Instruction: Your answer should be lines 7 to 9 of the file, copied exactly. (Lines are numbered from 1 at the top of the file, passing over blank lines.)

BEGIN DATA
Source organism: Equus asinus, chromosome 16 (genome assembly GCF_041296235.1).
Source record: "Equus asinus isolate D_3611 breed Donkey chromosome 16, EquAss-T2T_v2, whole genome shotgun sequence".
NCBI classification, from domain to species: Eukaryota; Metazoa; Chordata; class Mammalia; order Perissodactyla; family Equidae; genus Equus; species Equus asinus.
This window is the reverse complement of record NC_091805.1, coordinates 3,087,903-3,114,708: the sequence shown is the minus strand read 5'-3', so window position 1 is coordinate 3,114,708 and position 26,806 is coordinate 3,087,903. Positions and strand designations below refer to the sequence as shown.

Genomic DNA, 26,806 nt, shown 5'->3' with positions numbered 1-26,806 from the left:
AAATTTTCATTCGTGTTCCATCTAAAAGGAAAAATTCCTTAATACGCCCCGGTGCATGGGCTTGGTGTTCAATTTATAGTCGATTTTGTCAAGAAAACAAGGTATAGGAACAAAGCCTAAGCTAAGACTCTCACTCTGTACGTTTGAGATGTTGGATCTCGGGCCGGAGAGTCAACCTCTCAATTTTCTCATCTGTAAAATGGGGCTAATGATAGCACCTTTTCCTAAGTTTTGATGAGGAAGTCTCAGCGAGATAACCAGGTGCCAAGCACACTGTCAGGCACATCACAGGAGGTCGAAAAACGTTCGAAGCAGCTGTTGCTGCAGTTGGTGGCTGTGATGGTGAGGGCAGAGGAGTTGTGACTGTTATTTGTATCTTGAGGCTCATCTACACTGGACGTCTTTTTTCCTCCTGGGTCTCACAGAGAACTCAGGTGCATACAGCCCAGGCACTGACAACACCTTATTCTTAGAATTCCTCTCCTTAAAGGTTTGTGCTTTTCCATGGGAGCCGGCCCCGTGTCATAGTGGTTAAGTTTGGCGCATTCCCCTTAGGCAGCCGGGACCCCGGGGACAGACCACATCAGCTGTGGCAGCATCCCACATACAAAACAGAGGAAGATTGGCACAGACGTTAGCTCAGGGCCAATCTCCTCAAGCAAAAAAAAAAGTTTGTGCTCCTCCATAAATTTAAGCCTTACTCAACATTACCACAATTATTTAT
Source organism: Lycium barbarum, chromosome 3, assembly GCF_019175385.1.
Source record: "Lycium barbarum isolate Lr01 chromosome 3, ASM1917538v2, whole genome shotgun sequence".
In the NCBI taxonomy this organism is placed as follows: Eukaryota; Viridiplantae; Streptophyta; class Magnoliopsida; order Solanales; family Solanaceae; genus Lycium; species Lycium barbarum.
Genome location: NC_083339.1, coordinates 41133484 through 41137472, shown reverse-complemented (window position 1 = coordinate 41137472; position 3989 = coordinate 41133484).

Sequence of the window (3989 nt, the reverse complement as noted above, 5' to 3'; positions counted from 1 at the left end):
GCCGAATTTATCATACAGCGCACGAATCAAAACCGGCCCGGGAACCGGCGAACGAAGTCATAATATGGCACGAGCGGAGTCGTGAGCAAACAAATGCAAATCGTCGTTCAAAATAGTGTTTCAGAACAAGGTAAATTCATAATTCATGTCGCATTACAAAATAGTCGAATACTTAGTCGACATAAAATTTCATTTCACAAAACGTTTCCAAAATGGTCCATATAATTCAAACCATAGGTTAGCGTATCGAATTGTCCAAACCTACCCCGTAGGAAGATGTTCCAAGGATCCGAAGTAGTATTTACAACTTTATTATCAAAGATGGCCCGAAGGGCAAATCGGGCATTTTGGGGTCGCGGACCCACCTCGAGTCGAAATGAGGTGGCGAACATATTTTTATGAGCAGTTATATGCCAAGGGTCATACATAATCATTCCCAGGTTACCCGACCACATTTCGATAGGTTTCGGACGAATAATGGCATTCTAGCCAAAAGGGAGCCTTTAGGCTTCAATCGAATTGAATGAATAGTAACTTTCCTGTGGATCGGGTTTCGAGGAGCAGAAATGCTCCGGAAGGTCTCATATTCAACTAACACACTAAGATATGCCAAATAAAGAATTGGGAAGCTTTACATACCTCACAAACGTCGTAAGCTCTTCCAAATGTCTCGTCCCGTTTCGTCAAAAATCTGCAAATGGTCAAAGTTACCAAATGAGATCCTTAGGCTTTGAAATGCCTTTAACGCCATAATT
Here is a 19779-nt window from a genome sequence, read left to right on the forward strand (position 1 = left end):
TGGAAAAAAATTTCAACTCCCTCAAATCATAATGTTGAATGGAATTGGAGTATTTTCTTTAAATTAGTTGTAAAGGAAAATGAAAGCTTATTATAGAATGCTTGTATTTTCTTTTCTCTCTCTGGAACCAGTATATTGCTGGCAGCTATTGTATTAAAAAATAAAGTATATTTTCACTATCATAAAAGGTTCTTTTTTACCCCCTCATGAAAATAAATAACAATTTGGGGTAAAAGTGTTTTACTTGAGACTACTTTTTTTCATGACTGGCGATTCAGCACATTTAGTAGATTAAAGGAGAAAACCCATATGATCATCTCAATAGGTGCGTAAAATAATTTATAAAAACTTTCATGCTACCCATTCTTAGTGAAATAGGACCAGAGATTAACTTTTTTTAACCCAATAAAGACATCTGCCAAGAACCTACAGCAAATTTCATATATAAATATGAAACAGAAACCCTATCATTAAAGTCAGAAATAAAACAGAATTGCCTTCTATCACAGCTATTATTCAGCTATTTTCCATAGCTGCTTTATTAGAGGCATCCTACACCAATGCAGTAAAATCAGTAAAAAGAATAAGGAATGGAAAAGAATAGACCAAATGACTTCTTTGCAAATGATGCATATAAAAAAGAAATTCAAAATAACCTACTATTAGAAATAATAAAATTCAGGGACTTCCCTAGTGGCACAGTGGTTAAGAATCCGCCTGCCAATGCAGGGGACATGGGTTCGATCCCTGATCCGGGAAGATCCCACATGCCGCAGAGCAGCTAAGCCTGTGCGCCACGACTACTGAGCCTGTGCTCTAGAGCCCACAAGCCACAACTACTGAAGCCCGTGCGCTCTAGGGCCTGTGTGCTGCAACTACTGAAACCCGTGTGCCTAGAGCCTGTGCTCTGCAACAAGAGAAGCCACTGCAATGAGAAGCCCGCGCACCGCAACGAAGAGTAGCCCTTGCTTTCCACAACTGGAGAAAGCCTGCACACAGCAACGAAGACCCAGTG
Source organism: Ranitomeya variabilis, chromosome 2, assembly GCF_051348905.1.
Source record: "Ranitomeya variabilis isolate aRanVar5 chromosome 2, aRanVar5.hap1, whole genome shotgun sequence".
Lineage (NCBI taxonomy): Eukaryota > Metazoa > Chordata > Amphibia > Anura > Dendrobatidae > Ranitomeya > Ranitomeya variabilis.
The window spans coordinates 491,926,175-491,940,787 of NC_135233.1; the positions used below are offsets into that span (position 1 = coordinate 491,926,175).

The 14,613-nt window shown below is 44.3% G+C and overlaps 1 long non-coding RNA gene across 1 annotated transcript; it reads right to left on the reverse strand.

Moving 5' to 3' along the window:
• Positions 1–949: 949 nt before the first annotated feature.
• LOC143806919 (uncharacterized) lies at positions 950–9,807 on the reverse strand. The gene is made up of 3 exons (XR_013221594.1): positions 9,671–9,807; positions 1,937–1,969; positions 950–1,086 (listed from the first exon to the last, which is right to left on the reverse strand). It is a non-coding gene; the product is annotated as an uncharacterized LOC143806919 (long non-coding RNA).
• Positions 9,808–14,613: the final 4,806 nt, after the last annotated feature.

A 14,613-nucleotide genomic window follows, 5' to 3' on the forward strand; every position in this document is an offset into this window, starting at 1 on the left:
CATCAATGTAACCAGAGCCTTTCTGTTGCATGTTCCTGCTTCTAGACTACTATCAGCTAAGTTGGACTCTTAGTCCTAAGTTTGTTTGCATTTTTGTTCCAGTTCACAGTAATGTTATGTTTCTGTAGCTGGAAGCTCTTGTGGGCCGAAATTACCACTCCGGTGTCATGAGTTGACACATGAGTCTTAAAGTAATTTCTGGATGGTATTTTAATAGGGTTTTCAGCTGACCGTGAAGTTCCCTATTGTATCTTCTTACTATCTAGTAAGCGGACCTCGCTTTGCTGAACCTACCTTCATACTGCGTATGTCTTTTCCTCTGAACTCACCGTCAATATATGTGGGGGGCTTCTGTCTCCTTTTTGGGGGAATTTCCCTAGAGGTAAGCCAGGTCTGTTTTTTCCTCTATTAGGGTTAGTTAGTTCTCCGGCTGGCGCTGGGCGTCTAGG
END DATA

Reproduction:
Source organism: Lycium barbarum, chromosome 3, assembly GCF_019175385.1.
Source record: "Lycium barbarum isolate Lr01 chromosome 3, ASM1917538v2, whole genome shotgun sequence".
In the NCBI taxonomy this organism is placed as follows: Eukaryota; Viridiplantae; Streptophyta; class Magnoliopsida; order Solanales; family Solanaceae; genus Lycium; species Lycium barbarum.